The public spitting match between Los Angeles Archbishop Jose Gomez and his predecessor, Cardinal Roger Mahony, must have been as uncomfortable as it was unusual.
But there are signs that maybe there’s been a reconciliation of sorts, or at least some couples counseling for the sake of their spiritual children.
Gomez publicly embarrassed Mahony last week with a reprimand after records were released (under court order) showing just how complicit Mahony, the longtime LA archbishop, had been in covering up for clergy abusers, thus allowing them to rape and molest other children.
(Gomez also demoted one of the LA auxiliaries and longtime Mahony aide, Bishop Thomas Curry; there was little Gomez could to do actually punish Mahony, who is retired and still outranks Gomez.)
Mahony responded with a PR counterattack, and the Vatican essentially washed its hands of the whole matter.
In his weekly column in the archdiocesan paper today (Feb. 8), Gomez starts by announcing that he has been “talking and reflecting with Cardinal Mahony and Bishop Curry, along with our other Auxiliary Bishops about the events of last week.”
“We are committed to moving forward in our ministries with hope and confidence in God’s grace,” Gomez continues — a phrasing that seems like a deliberate counterpoint to suggestions that Mahony (and Curry) had been somehow suspended from public activities as churchmen.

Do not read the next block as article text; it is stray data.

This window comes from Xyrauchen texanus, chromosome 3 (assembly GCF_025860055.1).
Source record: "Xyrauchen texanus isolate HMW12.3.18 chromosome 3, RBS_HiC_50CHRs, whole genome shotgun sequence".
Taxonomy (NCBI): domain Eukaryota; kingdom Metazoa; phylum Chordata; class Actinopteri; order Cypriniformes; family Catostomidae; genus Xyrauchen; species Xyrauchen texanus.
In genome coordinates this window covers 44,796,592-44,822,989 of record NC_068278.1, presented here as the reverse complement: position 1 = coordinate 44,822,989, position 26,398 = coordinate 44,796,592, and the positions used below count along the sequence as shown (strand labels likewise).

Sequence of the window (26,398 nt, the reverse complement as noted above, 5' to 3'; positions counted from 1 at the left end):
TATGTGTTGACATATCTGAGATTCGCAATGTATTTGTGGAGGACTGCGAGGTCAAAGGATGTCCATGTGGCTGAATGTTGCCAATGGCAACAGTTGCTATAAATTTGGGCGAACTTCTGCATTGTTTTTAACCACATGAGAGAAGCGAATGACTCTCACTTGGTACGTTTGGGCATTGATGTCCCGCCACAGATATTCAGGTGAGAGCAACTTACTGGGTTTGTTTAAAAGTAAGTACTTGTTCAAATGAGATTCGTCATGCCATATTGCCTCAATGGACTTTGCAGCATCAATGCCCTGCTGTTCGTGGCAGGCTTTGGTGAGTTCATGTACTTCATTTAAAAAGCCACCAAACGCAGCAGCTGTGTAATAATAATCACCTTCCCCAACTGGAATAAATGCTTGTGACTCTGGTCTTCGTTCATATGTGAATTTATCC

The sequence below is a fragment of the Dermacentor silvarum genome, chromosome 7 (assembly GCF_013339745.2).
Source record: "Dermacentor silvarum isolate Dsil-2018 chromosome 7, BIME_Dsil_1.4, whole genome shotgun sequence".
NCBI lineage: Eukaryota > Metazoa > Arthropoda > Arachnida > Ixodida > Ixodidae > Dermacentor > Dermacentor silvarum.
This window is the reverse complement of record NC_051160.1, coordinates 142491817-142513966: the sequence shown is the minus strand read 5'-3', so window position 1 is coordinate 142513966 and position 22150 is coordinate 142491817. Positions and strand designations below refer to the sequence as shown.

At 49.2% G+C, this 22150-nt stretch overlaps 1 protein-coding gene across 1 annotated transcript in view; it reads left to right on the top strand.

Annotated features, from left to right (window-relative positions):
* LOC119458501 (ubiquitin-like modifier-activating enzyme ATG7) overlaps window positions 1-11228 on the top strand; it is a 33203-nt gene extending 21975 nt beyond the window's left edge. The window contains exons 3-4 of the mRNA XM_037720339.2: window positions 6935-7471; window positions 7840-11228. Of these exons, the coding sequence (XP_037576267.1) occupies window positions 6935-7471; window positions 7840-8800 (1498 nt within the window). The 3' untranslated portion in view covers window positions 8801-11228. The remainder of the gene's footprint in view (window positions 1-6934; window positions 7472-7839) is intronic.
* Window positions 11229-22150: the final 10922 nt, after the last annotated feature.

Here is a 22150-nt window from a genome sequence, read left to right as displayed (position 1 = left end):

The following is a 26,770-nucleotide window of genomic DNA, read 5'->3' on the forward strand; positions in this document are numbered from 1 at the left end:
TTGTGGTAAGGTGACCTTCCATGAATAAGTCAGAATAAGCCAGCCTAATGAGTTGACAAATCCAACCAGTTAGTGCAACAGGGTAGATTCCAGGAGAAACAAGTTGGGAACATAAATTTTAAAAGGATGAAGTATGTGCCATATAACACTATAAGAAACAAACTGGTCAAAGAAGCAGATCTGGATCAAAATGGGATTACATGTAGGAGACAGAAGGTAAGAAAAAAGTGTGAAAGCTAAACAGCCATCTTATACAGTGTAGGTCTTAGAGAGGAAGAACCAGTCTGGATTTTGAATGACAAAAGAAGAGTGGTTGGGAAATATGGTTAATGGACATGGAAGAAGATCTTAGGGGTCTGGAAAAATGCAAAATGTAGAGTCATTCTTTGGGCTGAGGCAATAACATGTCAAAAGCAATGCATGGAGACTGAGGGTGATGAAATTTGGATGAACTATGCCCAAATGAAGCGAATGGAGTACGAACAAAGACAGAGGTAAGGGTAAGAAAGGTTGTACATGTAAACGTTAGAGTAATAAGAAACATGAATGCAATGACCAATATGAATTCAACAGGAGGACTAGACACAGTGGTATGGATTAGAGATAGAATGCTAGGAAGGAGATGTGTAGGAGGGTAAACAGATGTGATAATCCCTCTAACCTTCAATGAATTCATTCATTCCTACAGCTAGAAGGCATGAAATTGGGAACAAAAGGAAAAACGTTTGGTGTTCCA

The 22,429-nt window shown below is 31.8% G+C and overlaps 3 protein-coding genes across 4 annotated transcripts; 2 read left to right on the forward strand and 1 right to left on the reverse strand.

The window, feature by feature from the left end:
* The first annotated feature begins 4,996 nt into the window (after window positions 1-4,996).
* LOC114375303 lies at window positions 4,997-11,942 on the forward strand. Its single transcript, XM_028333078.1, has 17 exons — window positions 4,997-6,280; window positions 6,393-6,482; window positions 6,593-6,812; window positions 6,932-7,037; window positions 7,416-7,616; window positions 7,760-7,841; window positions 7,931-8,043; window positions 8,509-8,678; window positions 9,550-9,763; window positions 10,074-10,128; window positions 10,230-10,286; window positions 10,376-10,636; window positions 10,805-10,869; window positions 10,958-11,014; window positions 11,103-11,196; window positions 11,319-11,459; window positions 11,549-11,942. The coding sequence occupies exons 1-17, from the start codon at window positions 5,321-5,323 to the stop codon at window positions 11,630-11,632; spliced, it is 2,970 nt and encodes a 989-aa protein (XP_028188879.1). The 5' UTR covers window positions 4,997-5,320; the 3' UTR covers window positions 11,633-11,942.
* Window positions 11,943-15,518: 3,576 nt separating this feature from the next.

Gomez tied his reflections to Ash Wednesday next week and the start of the penitential season of Lent, a time for asking forgiveness and taking “concrete actions of healing and renewal.”
“All of us need the grace of a new conversion. This is what Lent is for.” He seemed to refer above all to abuse victims, but he seemed to be conscious of the brutta figura his spat with Mahony had caused.
“We can only change this world if we allow God to change us first. The lives we lead will always be the most credible witness we can give to the Gospel we believe in. People should be able to see ‘the Catholic difference’ — the difference that our Catholic faith makes in our lives.”
Reconciliation would probably be a good thing on several levels. As NCR’s Josh McElwee noted, the archdiocese is looking to start $200 million fundraising drive, possibly to erase debts incurred by its legal battles.
Of course it ideally takes two to effect a reconciliation, and Cardinal Mahony has not yet updated his personal blog since he posted his pointed riposte to Gomez a week ago. Maybe he is waiting for Lent.